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Dear Friends,


Myth is generally dismissed as wishful thinking, these days, childish, not very important, not very useful, not very efficient, not very accurate, not very straightforward, not at all clear as to what it is talking about.


Many people put religious faith in the same category as myth.


On the other hand, there is an understanding that there is some objective realness, some empirical trueness, some authentic genuineness, that stands outside of our minds and can be observed as stable and predictable and reliably “true” always and everywhere.


Conventional thinking understands myth and reality as opposites, myth false, and reality, true.


The assumption that we can speak of our world with absolute confidence, if we stick to the facts is, just that, an assumption, in my opinion and experience.


I am always amazed when I sit on a plane that it actually takes off, stays in the air and lands without failing out of the sky, especially when it gets bumpy.


The Boeing 747 is my favorite plane, it is a massive combination of materials that has taken off and landed thousands of times just as the designers and builders and pilots and passengers have expected that it would.


I am glad and delighted that we have those facts that keep a 747 exactly where it should be at all times.


There are other, many other facts that keep our lives reasonably stable and predictable and happy, but in regard to that Boeing 747 what if one of our ancient ancestors hadn’t noticed the inclination that we human beings have for playing God, our hubris, the arrogance that we display at times, and didn’t have the imagination to tell a story with a character named Daedalus?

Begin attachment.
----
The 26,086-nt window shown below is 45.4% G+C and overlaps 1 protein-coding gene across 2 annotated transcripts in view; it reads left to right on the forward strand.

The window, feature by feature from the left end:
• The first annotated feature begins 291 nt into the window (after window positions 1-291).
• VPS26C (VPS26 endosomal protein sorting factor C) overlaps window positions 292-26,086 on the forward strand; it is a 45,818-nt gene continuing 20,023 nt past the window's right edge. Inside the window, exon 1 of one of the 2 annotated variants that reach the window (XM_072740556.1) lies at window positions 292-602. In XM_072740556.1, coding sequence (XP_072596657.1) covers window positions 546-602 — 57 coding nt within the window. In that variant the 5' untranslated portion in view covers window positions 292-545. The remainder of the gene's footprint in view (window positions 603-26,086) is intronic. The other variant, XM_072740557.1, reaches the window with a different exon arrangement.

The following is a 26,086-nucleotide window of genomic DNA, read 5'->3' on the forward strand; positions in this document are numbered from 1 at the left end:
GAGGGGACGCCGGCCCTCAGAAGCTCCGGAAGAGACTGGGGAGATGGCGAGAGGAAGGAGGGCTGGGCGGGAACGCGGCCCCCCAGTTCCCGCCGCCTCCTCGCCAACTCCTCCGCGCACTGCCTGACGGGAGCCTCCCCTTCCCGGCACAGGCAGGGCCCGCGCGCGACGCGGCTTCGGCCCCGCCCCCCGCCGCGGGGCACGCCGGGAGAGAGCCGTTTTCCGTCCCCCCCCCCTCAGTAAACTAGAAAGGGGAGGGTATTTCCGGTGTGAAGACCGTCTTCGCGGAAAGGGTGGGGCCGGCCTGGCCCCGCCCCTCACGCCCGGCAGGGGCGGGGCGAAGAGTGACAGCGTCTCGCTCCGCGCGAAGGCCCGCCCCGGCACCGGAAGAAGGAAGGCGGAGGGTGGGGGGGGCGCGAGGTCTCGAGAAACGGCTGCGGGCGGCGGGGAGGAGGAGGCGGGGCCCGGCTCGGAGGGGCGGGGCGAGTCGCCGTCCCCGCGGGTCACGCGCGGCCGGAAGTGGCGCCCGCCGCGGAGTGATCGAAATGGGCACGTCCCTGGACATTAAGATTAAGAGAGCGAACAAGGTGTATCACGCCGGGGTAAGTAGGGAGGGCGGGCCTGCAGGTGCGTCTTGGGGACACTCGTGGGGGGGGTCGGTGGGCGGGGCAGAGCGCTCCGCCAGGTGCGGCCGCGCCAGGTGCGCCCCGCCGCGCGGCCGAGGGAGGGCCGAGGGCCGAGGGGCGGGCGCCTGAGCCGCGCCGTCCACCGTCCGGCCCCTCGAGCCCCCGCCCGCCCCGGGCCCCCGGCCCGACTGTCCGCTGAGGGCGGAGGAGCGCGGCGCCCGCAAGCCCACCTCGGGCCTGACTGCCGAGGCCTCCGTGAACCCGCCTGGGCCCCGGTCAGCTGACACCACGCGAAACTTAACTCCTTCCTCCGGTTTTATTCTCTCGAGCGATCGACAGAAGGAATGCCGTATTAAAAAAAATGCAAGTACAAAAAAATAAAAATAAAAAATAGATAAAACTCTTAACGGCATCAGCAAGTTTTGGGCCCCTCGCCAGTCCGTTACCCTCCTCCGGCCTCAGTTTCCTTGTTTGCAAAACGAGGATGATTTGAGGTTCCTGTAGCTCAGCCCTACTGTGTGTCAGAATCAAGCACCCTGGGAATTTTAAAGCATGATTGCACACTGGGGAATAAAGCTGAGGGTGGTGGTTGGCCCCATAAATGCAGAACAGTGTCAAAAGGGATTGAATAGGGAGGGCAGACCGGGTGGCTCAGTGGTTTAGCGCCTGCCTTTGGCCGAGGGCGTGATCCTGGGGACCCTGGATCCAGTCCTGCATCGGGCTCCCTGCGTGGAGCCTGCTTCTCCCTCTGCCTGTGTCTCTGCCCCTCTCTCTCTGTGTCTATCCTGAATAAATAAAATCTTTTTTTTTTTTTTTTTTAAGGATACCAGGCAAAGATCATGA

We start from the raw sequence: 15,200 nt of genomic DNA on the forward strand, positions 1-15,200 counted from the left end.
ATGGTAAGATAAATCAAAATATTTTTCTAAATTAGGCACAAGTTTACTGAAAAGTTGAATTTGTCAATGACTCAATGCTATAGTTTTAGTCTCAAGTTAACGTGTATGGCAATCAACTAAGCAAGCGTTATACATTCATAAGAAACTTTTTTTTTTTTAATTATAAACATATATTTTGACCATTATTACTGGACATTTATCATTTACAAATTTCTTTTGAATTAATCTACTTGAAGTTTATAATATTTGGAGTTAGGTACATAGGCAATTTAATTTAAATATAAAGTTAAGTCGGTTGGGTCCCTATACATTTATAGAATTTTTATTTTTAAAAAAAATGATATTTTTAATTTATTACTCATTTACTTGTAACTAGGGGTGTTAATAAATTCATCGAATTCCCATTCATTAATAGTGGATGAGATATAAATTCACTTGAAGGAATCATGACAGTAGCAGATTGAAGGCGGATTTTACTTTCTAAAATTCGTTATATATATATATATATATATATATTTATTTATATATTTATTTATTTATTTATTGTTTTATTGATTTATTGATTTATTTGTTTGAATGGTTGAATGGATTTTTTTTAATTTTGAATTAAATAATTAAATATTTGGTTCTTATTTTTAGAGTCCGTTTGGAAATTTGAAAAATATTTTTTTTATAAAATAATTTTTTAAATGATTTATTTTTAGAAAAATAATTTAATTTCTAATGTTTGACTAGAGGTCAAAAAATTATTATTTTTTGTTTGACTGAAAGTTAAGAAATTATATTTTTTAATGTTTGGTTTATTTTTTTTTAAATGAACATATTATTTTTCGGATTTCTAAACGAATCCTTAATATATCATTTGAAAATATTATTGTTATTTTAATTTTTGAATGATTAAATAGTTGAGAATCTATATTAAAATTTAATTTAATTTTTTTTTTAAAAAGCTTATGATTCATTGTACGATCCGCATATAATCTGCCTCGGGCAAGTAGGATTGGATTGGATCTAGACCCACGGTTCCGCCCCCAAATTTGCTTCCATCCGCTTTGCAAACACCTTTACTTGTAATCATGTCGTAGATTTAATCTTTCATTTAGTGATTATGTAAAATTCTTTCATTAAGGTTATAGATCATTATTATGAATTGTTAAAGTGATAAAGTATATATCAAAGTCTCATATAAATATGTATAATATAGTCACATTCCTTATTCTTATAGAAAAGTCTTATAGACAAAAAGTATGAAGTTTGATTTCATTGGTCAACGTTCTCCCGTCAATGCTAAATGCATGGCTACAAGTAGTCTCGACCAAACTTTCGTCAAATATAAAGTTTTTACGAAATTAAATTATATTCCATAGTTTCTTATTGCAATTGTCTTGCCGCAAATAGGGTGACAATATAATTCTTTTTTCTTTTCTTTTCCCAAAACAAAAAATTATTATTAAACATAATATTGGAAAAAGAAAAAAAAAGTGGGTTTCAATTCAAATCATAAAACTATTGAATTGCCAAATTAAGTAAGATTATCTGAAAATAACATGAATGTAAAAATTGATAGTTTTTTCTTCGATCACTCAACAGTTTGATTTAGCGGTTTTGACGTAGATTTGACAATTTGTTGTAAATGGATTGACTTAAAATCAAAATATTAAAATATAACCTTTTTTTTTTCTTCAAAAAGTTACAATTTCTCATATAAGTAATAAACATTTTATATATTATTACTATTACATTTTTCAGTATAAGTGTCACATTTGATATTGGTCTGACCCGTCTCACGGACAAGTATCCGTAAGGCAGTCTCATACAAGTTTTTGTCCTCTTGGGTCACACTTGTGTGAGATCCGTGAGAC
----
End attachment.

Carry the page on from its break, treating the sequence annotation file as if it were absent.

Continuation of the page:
In the story about human hubris and overestimation of our capabilities, Daedalus is that ancient Athenian architect, engineer, and project design manager who had created for his king a labyrinth.


A labyrinth is an endlessly meandering but very precise path that takes you through chaos to clarity, only to return you to chaos again. As the Daedalus story goes he and his son Icarus fall out of the king’s good graces and need to flee for their lives.


So, what if Daedalus and his son Icarus hadn’t tried to escape the kings armies by attaching feathers to their arms with wax?


And what if Icarus had not flown too close to the sun and the wax hadn’t melted?


And what if people didn’t tell that story when they saw human beings get uppity and over confident and tell of Icarus flying too close to the sun and the wax melting 5 or 6 hundred years before Christ?


And what if Leonardo da Vinci hadn’t read the story of Icarus’ fate and tried to design a flying machine that would not fall apart when it got too close to the sun?


And what if the Wright brothers had not got that contraption of theirs off the ground?


Would we even know what a 747 is?


Sure, we would, someone somewhere would have been inspired by another story filled with the intuition that humans could fly.


There are what we call “facts,” actual details of “reality,” that many take for granted but I think are essentially myths.


We have difficulty acknowledging that they are not really true because we have built traditions, morals, behaviors, values, institutions on what we have collectively agreed is “reality.”


We make a contract with one another to agree that some things are real when, in fact, they are not.


Take for example the following very powerful myths made facts.


Women are not as capable as men in making good decisions, enduring suffering, living with ambiguity, sustaining stamina because women are seductive, seeking to weaken men.